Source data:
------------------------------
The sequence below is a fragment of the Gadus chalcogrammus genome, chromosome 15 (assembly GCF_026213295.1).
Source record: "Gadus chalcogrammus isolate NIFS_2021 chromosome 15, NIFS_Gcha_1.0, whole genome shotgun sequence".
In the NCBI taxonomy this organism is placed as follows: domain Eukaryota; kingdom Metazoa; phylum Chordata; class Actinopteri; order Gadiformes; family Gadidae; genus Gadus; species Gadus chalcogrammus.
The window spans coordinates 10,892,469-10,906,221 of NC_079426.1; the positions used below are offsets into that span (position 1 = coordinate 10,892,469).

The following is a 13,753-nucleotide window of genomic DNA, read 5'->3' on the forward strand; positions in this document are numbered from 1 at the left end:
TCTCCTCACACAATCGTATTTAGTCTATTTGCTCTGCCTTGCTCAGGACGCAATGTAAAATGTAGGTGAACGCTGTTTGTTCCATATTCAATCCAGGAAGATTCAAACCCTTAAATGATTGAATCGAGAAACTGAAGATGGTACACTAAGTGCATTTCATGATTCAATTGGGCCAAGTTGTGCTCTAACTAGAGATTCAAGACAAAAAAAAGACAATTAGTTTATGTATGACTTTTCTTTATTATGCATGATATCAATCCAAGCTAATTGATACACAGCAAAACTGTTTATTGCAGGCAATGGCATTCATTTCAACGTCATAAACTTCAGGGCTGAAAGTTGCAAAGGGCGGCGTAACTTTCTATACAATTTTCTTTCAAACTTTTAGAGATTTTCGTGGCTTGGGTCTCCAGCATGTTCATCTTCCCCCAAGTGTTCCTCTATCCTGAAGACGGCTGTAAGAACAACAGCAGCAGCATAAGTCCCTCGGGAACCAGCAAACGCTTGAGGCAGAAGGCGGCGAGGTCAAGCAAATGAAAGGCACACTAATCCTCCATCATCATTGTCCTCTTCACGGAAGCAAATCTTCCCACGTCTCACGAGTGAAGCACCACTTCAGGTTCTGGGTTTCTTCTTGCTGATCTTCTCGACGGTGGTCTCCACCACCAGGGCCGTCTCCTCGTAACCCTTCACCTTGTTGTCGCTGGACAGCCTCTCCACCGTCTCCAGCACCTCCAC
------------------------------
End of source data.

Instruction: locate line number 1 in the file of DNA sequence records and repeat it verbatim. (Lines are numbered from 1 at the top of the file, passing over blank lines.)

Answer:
The sequence below is a fragment of the Gadus chalcogrammus genome, chromosome 15 (assembly GCF_026213295.1).